Imagine and visualize how you will feel when you reach the goal. Who will be there around you? What will you be wearing? Will you be holding anything? Will you be saying anything? Will someone else be saying anything? What sounds, like music, the wind, traffic, or any others, will there be around you?
Try to involve as many feelings as possible into the visualization and get excited and happy about the future results even before they've occured.
Studies have proven that getting excited about reaching your goal in this way increases your happiness (4). Many successful people practice this method, that's also highly proclaimed by Napoleon Hill, the author of "Think and Grow Rich".
And lastly, CELEBRATE!
Celebrate not only your great achievements, but also achieving the smaller steps along the way.
Reward yourself with something you like (5), whether it's a chill evening on the couch, a dinner with a friend, a relaxing bubble bath, a trip, a glass of champagne, or anything else small or big, that can increase your happiness by just a little bit!
Most importantly, however, acknowledge your mini-success along the way and feel grateful and happy that you are where you are - on the way towards achieving something great.
As the process of working towards achieving the goal is often longer than the actual event of achieving the goal, it's extremely important for us to not postpone our happiness until the goal is achieved. By not allowing ourselves to be happy before the goal is reached, not only are we more miserable than happy throughout the process, but we also risk getting the happiness hangover.
By being grateful of the things we have throughout the process and after having achieved our goal, anticipating the feeling of having achieved the goal before we actually do it, reliving and reminiscing the event once it occured and celebrating the small steps we take towards achieving the goal as well as having reached the goal, we can prevent the happiness hangover and ensure to enjoy the process, not only the end-goal.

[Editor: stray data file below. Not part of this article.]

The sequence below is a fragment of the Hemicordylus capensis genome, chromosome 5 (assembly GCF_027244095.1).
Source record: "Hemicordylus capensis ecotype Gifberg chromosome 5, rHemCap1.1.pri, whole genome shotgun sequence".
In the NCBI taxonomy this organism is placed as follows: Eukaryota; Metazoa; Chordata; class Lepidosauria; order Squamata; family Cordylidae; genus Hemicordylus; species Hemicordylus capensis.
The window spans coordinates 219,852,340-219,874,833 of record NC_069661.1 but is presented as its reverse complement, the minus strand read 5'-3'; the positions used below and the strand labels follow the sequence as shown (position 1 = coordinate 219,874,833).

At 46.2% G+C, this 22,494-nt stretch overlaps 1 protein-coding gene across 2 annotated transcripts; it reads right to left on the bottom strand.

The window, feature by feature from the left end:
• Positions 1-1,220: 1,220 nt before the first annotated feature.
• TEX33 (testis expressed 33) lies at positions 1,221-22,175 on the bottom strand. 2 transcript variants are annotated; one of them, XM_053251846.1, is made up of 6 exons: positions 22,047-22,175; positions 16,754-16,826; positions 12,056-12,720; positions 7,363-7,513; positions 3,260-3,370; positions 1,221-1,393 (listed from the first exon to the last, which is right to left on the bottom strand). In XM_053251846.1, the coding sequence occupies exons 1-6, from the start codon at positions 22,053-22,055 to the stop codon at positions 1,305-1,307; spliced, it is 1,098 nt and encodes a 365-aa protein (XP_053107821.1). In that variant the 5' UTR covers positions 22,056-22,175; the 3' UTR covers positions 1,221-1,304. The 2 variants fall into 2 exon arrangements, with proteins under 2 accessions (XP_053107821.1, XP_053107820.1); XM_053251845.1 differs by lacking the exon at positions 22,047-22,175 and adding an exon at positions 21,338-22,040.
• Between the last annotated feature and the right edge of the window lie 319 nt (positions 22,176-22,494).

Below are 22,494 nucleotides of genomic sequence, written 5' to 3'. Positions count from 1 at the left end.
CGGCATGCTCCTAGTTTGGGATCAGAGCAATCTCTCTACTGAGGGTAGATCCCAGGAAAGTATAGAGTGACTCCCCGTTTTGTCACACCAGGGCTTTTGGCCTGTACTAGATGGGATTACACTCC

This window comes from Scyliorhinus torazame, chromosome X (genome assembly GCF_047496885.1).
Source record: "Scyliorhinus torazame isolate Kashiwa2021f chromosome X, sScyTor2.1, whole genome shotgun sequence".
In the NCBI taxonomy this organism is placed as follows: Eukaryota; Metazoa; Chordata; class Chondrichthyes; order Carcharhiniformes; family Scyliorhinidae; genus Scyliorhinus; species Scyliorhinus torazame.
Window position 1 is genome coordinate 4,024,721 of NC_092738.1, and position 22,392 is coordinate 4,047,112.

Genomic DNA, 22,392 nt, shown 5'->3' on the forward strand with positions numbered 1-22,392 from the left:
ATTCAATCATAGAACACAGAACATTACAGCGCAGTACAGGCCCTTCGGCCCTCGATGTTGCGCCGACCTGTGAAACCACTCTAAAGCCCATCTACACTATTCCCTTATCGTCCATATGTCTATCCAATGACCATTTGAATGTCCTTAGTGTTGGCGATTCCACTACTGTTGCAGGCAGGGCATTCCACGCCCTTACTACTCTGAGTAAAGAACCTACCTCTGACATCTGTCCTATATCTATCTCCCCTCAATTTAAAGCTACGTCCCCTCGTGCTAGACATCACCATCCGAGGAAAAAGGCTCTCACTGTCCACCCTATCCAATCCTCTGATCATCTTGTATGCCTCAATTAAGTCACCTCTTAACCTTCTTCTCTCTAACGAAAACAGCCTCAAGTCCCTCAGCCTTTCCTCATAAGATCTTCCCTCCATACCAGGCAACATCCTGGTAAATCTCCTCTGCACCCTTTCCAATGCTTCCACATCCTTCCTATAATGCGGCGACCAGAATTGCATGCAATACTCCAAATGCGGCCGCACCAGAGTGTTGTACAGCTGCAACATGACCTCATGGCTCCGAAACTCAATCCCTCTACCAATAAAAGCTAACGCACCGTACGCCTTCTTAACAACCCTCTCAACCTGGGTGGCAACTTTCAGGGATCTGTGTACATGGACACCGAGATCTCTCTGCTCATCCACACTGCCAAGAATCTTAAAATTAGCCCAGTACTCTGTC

Stay tuned for more science-backed evidence and tips on mindfulness that I will post in this blog, by subscribing to my mailing list below.
I am very interested to hear your opinion and tips on what you'd like to read about in this blog. Therefore you are more than welcome to leave a comment here, or contact me on firstname.lastname@example.org
Laura | MSc in Medical Science, Certified Mindfulness Life Coach
1. Lombardo, E. (2018). Are You Experiencing a Happiness Hangover? Psychology Today. Available at: https://www.psychologytoday.com/us/blog/better-perfect/201812/are-you-experiencing-happiness-hangover
2. Emmons, R. A., & McCullough, M. E. (2003). Counting blessings versus burdens: An experimental investigation of gratitude and subjective well-being in daily life. Journal of Personality and Social Psychology, 84(2), 377–389. https://doi.org/10.1037/0022-35184.108.40.2067
3. Bryant, F.B., Smart, C.M. & King, S.P. Using the Past to Enhance the Present: Boosting Happiness Through Positive Reminiscence. J Happiness Stud 6, 227–260 (2005). https://doi.org/10.1007/s10902-005-3889-4
4. Quoidbach, Jordi & Wood, Alex & Hansenne, Michel. (2009). Back to the future: The effect of daily practice of mental time travel into the future on happiness and anxiety. The Journal of Positive Psychology. 4. 349-355. 10.1080/17439760902992365.
5. Goodman, Joseph K. and Malkoc, Selin A. and Stephenson, Brittney, Celebrate or Commemorate? A Material Purchase Advantage When Honoring Special Life Events (January 1, 2016). Journal of the Association for Consumer Research, Volume 1, Number 4, October 2016. Available at SSRN: https://ssrn.com/abstract=3163861